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09 January 2009

Fluke loot part 3.

Yes.  Yes it has taken me more than half a year to get through all the stuff I picked up at this year's Fluke show.  Sorry it took so long pals.  I was still a full time college student, IT consultant, daddy and hubby for much of the year and life laid the smack down on me.  2009 will be better.  Or else!  (I've got my eyes on you 2009.)
26 Robots by J. Chris Campbell.  
I've been a big fan of J. Chris for a long time.  His imprint Wide Awake Press makes some of the best looking minicomics you are going to see.  J. Chris is one of the creators that inspired me to start file under other in the first place.  I'm ashamed I have not gotten to his books already but I want to do a big thorough over view of his stuff and I just have not had the time.  He's made a lot of books!
26 Robots falls under what I call a sketchbook mini meaning that it is a collection of drawings and not a regular comic book with a story.  However, sketchbook does not do it justice.  This is not a collection of random drawings but lovingly crafted collection of robots.  Each of the 26 robots have their own personality and style.  (My favorites are Fregrik, who is kind of a hip hop bot and Zack who has an oven for his belly and makes cookies.  Every day I don't have a robot that makes cookies is a day the bad guys have won.)   You can tell that J. Chris really, really, really loves robots.  The book if full color inside and out and each page is a great piece on it's own.  J. Chris' design strength may be unrivaled in minicomics.   This book would be a good introduction to J. Chris for those unfamiliar.  It has a light hearted and spontaneous feel that is in all of his best stuff.  As I always say, it is hard to review a sketchbook or collection of drawings but this one really stands out.  Even though there is not a story it is just so cool and neat looking (did I mention the full color inside and out?) that you will want to keep it close by and look at it over and over.  A perfect little gift book for kids or adults.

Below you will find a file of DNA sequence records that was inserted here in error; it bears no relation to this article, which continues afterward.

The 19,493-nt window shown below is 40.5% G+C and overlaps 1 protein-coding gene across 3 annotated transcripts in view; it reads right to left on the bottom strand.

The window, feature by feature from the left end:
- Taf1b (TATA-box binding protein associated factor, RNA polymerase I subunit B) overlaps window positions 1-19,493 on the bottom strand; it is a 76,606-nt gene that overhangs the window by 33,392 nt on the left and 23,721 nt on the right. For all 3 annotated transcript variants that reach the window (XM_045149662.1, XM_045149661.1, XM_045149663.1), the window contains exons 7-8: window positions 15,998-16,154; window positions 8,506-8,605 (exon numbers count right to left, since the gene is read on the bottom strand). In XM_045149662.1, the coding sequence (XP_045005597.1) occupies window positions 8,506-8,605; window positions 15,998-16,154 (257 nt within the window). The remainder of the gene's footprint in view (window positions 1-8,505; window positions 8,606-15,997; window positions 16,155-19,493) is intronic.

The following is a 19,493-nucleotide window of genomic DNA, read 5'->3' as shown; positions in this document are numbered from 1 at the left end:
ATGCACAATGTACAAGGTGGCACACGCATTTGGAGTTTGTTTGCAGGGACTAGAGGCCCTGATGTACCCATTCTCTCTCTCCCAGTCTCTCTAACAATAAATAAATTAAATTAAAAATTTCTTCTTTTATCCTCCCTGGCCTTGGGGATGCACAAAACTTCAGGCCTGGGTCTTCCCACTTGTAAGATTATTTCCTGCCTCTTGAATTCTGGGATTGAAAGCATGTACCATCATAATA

A bunch of minis by Allen Spetnagel.
I picked up a pack of four minis from Allen Spetnagel.  Sam 's Story is a sharp looking pocket sized mini that impersonates a kids book the hits you with a clever adult gag on the last page.  Doctor Eisenbart Versus The Heinous Hendecalons is a black and white traditional minicomic.  It is a pretty funny comic about a sorcer/scientist that can transport across the astral plan and vanquish evil sorcerers but can't satisfy his customers as a fortune teller.  Spetnagel also gave me a full color button with the Eisenbart character on it.  My daughter thought it was really cool looking.  Haywire Number One features Eisenbart again in "Return of Hendecalons" and another story called "The Dread Pirate Knottypart".  The art is minimal and feels dashed off but Spetnagel proves to have some decent comic making and storytelling chops.  These two stories are plenty funny.  There is a second Haywire that I assume is Number Two.  This issue is a great looking full color minicomic.  Everything is just a little better than the other comics.  The drawing, panel composition, lettering etc. are all nice and tight and the colors are warm and engaging.  It's a good looking book.  The stories include "Fantomah: Mystery Woman of the Jungle" and "A Tale of the Heinzelmannchen".  Fanthoma is a wacky Fletcher Hanks kind of story where "the most remarkable woman that ever lived" battles an evil Starbucks logo stand in that wants to turn a jungle island into a coffee plantation.  Good fun.  Heinzelmannchen is a version of the story about the shoe maker and his little elf helpers but in this version... well, I won't ruin the gag.